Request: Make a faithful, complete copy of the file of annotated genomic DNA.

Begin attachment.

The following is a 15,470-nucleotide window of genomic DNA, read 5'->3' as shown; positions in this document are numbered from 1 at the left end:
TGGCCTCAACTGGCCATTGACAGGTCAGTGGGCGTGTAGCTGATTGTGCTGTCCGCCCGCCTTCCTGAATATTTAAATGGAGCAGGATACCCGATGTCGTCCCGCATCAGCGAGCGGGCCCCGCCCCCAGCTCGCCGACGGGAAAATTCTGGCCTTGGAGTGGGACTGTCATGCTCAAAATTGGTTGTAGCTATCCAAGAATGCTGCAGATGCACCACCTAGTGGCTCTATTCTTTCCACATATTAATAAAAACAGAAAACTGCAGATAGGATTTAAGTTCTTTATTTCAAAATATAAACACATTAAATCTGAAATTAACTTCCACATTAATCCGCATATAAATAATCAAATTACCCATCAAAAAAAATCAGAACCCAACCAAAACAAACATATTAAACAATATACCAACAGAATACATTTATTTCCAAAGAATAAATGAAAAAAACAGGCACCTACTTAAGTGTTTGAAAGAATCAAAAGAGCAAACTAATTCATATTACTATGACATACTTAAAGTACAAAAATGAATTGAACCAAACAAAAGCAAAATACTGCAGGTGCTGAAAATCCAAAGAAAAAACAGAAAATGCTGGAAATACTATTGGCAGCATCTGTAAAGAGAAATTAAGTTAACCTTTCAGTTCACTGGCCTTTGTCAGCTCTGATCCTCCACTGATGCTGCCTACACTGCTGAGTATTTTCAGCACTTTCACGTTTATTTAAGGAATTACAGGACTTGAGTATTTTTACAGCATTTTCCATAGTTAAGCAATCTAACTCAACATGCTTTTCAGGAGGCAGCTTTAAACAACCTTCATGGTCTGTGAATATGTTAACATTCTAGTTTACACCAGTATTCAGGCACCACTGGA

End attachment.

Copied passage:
The following is a 15,470-nucleotide window of genomic DNA, read 5'->3' as shown; positions in this document are numbered from 1 at the left end:
TGGCCTCAACTGGCCATTGACAGGTCAGTGGGCGTGTAGCTGATTGTGCTGTCCGCCCGCCTTCCTGAATATTTAAATGGAGCAGGATACCCGATGTCGTCCCGCATCAGCGAGCGGGCCCCGCCCCCAGCTCGCCGACGGGAAAATTCTGGCCTTGGAGTGGGACTGTCATGCTCAAAATTGGTTGTAGCTATCCAAGAATGCTGCAGATGCACCACCTAGTGGCTCTATTCTTTCCACATATTAATAAAAACAGAAAACTGCAGATAGGATTTAAGTTCTTTATTTCAAAATATAAACACATTAAATCTGAAATTAACTTCCACATTAATCCGCATATAAATAATCAAATTACCCATCAAAAAAAATCAGAACCCAACCAAAACAAACATATTAAACAATATACCAACAGAATACATTTATTTCCAAAGAATAAATGAAAAAAACAGGCACCTACTTAAGTGTTTGAAAGAATCAAAAGAGCAAACTAATTCATATTACTATGACATACTTAAAGTACAAAAATGAATTGAACCAAACAAAAGCAAAATACTGCAGGTGCTGAAAATCCAAAGAAAAAACAGAAAATGCTGGAAATACTATTGGCAGCATCTGTAAAGAGAAATTAAGTTAACCTTTCAGTTCACTGGCCTTTGTCAGCTCTGATCCTCCACTGATGCTGCCTACACTGCTGAGTATTTTCAGCACTTTCACGTTTATTTAAGGAATTACAGGACTTGAGTATTTTTACAGCATTTTCCATAGTTAAGCAATCTAACTCAACATGCTTTTCAGGAGGCAGCTTTAAACAACCTTCATGGTCTGTGAATATGTTAACATTCTAGTTTACACCAGTATTCAGGCACCACTGGA